Premiere on the Nordschleife: Nico Rosberg tests steer-by-wire
After the acid test of the Porsche Cayman 718 GT4, which successfully drove the 24h race at the Nürburgring without a mechanical connection in the steering, the shareholder of TRE GmbH and Formula 1 world champion Nico Rosberg sat down in the steer-by-wire cockpit of the Audi R8 LMS GT3 from Schaeffler Paravan and subjected the space drive technology carrier to an endurance test on the Nordschleife. This was the first high-speed drive for a GT3 racing car without a mechanical connection between the steering unit and steering gear on the world's most demanding race track.
"I didn't feel a single disadvantage, even curbs or minor vibrations were noticeable. I would very much like to find out more in detail: how exactly you manage to map the input so precisely from the tyres to the steering wheel. That's a huge challenge in terms of software and sensor technology," says Nico Rosberg after his first drive in the Audi R8 LMS GT 3. "This technology will play an important role in future vehicle development. Without a steering column, you have an enormous gain in space and can freely design the interior."
I didn't feel a single disadvantage, not even curbs or minor vibrations. I would very much like to find out more in detail: how exactly you manage to map the input from the tyres to the steering wheel so precisely. That is a huge challenge in terms of software and sensors.
"We are delighted that Nico Rosberg sat in the car himself to get his own impression of the steering behaviour of the bolide on the race track. His verdict is another important confirmation of our work and an incentive at the same time," says Roland Arnold, CEO of Schaeffler Paravan Technologie GmbH.
The background to the test was the planned closer cooperation between TRE GmbH and Schaeffler Paravan Technologie GmbH & Co. KG with a view to developing new vehicle concepts. "It is important to get a feel for the technology yourself, which you want to develop further together," says Eckardt Döhrer, Managing Director of TRE GmbH, headquartered in Neustadt an der Weinstraße.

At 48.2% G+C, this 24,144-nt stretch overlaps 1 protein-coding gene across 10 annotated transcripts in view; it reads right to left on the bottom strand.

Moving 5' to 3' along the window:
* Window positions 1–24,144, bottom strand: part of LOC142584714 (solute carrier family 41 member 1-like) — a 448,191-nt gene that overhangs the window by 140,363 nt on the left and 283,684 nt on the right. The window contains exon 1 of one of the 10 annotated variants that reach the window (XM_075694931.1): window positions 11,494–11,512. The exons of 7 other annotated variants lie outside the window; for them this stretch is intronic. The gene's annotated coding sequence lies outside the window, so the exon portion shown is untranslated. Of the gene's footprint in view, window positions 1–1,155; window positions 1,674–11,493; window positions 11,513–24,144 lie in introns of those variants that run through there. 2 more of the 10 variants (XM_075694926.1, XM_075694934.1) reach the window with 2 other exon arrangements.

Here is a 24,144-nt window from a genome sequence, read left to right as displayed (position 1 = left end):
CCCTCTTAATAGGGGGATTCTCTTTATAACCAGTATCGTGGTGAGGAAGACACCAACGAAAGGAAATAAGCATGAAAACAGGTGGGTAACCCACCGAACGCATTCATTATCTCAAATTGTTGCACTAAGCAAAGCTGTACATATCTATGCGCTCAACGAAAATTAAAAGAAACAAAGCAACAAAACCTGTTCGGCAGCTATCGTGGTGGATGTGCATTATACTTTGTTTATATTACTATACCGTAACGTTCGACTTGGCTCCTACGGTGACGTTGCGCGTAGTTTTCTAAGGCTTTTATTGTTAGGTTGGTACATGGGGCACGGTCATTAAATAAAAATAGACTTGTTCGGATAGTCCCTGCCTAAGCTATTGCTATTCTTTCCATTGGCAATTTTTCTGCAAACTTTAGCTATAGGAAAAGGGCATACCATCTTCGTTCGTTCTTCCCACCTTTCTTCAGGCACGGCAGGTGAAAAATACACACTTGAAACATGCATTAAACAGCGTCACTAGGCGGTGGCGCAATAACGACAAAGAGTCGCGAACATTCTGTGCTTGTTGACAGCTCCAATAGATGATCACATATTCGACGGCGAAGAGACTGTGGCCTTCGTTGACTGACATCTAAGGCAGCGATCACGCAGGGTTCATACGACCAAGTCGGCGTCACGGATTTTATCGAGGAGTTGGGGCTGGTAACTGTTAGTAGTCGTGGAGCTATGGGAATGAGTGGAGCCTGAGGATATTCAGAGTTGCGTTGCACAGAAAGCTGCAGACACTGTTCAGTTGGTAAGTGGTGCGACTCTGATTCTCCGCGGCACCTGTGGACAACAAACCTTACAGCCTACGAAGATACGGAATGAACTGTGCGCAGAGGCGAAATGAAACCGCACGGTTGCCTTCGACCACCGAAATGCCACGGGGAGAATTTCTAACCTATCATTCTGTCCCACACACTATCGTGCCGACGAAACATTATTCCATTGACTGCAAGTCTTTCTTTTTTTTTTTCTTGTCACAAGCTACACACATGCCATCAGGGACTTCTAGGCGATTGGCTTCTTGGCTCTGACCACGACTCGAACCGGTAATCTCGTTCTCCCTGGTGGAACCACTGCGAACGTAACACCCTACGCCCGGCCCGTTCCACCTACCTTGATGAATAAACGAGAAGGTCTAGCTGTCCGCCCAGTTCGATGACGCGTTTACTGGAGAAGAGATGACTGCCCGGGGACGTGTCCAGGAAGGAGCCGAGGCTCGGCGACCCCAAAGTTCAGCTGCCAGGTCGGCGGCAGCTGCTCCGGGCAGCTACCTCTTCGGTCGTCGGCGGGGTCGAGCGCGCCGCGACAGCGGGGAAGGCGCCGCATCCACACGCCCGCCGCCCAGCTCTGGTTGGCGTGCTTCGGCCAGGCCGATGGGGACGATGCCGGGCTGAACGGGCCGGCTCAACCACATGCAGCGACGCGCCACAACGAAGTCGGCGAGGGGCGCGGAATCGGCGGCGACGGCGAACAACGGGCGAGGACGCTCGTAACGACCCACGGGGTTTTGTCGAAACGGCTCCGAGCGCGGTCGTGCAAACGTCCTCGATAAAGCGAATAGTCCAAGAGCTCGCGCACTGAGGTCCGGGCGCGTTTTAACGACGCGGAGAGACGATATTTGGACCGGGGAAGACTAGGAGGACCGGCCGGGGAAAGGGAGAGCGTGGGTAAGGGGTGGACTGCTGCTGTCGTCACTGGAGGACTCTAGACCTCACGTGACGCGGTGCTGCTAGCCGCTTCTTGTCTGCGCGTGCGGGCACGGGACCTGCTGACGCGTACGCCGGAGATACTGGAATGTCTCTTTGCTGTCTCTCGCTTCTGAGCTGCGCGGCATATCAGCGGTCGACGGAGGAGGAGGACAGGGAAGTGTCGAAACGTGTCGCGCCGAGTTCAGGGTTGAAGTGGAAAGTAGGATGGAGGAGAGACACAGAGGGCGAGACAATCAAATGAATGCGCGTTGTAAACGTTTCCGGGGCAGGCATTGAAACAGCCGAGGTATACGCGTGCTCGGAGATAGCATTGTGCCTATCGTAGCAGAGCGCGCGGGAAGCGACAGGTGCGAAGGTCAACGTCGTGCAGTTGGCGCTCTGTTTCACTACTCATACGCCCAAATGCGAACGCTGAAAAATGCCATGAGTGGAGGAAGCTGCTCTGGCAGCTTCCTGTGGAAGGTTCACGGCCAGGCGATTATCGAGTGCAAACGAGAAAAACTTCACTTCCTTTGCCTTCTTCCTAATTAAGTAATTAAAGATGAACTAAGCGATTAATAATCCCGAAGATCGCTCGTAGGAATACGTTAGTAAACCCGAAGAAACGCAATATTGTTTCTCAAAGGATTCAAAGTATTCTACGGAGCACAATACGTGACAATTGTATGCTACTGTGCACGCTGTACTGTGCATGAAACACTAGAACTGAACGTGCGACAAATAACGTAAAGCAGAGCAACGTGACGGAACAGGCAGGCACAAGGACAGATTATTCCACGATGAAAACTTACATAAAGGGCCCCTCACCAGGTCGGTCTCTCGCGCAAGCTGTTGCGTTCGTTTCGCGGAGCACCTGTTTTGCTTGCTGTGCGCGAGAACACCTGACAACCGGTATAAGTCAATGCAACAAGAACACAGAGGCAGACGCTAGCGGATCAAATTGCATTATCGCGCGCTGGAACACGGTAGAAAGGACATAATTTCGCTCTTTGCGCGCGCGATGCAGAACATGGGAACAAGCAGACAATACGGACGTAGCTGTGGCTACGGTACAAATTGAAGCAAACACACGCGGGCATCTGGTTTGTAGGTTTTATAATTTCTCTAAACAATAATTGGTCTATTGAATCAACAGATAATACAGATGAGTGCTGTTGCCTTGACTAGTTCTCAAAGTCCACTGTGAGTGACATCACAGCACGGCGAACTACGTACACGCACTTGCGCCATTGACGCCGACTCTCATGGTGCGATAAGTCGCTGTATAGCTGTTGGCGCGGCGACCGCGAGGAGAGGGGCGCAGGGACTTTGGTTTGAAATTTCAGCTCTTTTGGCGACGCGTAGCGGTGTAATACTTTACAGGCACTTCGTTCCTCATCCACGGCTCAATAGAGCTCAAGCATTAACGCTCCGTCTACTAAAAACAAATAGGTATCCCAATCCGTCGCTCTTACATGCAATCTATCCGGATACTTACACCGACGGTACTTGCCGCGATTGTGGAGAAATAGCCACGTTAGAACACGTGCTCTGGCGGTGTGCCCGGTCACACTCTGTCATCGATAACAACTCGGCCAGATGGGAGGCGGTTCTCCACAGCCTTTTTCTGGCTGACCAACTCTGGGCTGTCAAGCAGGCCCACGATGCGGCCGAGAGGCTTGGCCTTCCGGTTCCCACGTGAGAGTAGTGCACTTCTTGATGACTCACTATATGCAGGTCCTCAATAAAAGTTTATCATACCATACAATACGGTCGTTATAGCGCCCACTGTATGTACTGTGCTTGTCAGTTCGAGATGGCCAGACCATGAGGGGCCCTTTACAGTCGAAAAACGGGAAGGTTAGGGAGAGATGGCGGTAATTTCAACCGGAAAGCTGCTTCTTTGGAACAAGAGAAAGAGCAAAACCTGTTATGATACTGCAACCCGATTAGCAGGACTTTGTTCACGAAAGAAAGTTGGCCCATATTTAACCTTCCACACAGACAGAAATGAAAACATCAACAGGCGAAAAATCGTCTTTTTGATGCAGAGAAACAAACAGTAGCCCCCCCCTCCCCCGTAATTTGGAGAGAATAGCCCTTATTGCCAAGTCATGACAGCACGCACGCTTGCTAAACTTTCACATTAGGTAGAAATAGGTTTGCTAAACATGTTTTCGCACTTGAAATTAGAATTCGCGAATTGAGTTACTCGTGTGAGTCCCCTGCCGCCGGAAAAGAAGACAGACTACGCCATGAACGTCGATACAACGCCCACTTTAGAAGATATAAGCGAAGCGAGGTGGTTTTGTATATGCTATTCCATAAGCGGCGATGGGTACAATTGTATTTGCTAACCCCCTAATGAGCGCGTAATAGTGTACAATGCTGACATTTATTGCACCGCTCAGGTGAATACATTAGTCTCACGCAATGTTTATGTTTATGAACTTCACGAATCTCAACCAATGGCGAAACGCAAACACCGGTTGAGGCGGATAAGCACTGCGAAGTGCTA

"With the chassis specialist TRE, we have an important development partner, especially in the area of testing, simulation and development of chassis concepts. I see important points of contact here. Space Drive, currently the only road-approved digital steering technology, has already laid an important foundation stone for future vehicle development," says Arnold, who developed Space Drive from mobility for the disabled. "That this technology is resilient, we have sustainably proven at the 24h race. These drivers have also reported that they feel virtually no difference to conventional steering and are seeing the first benefits."
"We are the specialist for chassis development, vehicle dynamics, rolling chassis, up to series development. Our focus is on the implementation of such systems as well as simulation on the test bench. We have already worked together on the Schaeffler Mover. Since we also have a racing history, it makes perfect sense to advance such projects together when it comes to simulations, for example," explains Döhrer. "In feedback, for example, the tyre plays an important role as a link between the road and the steering. With different tyres or road surfaces, for example, we can simulate very specific driving behaviour. These are important topics for cooperation in order to develop the system closer to series production."
"The elimination of the steering column through steer-by-wire opens up many facets for the further development of future vehicle models," says Roland Arnold. "The area of New Mobility is a very important one, especially for Nico Rosberg, and the Space Drive steering technology is a very important component here, along with alternative drive concepts, which is a great fit for us," emphasises Döhrer.
With chassis simulation and steering control, but also with the overall integration of new technologies in vehicle concepts, there are important interfaces for both companies, which must now be further expanded. One important goal is to shorten the development process. The first step has been made!